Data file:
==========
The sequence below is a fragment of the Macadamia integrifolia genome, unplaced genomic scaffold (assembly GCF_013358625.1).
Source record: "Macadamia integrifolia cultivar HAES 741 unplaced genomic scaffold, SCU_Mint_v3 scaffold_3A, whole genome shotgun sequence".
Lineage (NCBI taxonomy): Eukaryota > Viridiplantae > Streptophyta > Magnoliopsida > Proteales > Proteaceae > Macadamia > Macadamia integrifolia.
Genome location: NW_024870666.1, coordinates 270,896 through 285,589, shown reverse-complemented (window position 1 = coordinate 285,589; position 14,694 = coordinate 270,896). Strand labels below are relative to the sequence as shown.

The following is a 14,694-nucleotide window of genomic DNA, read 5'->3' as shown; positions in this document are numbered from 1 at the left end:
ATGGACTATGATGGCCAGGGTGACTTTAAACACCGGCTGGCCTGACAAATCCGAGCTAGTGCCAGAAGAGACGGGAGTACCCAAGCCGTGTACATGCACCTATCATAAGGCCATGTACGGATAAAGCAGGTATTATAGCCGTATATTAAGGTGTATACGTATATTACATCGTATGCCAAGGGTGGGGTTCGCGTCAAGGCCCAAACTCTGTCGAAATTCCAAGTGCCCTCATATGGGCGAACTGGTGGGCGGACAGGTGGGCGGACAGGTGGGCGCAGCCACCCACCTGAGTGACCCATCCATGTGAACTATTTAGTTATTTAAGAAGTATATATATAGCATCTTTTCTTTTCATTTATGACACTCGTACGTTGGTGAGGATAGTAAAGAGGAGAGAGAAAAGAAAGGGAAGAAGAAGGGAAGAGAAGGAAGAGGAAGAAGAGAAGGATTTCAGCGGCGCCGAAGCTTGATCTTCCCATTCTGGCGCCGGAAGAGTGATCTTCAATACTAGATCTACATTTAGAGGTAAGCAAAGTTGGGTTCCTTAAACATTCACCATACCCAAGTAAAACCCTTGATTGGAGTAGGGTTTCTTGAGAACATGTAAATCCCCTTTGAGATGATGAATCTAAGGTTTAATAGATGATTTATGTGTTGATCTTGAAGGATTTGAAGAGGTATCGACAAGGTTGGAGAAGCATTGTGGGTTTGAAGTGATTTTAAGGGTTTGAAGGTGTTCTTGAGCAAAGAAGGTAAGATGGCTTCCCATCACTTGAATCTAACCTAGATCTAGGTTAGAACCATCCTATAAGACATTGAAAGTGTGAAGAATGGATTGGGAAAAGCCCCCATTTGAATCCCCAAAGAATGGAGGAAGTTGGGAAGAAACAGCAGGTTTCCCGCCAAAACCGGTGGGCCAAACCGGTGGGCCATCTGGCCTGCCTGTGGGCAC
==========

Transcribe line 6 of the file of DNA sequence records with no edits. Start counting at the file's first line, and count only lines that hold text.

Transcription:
ATGGACTATGATGGCCAGGGTGACTTTAAACACCGGCTGGCCTGACAAATCCGAGCTAGTGCCAGAAGAGACGGGAGTACCCAAGCCGTGTACATGCACCTATCATAAGGCCATGTACGGATAAAGCAGGTATTATAGCCGTATATTAAGGTGTATACGTATATTACATCGTATGCCAAGGGTGGGGTTCGCGTCAAGGCCCAAACTCTGTCGAAATTCCAAGTGCCCTCATATGGGCGAACTGGTGGGCGGACAGGTGGGCGGACAGGTGGGCGCAGCCACCCACCTGAGTGACCCATCCATGTGAACTATTTAGTTATTTAAGAAGTATATATATAGCATCTTTTCTTTTCATTTATGACACTCGTACGTTGGTGAGGATAGTAAAGAGGAGAGAGAAAAGAAAGGGAAGAAGAAGGGAAGAGAAGGAAGAGGAAGAAGAGAAGGATTTCAGCGGCGCCGAAGCTTGATCTTCCCATTCTGGCGCCGGAAGAGTGATCTTCAATACTAGATCTACATTTAGAGGTAAGCAAAGTTGGGTTCCTTAAACATTCACCATACCCAAGTAAAACCCTTGATTGGAGTAGGGTTTCTTGAGAACATGTAAATCCCCTTTGAGATGATGAATCTAAGGTTTAATAGATGATTTATGTGTTGATCTTGAAGGATTTGAAGAGGTATCGACAAGGTTGGAGAAGCATTGTGGGTTTGAAGTGATTTTAAGGGTTTGAAGGTGTTCTTGAGCAAAGAAGGTAAGATGGCTTCCCATCACTTGAATCTAACCTAGATCTAGGTTAGAACCATCCTATAAGACATTGAAAGTGTGAAGAATGGATTGGGAAAAGCCCCCATTTGAATCCCCAAAGAATGGAGGAAGTTGGGAAGAAACAGCAGGTTTCCCGCCAAAACCGGTGGGCCAAACCGGTGGGCCATCTGGCCTGCCTGTGGGCAC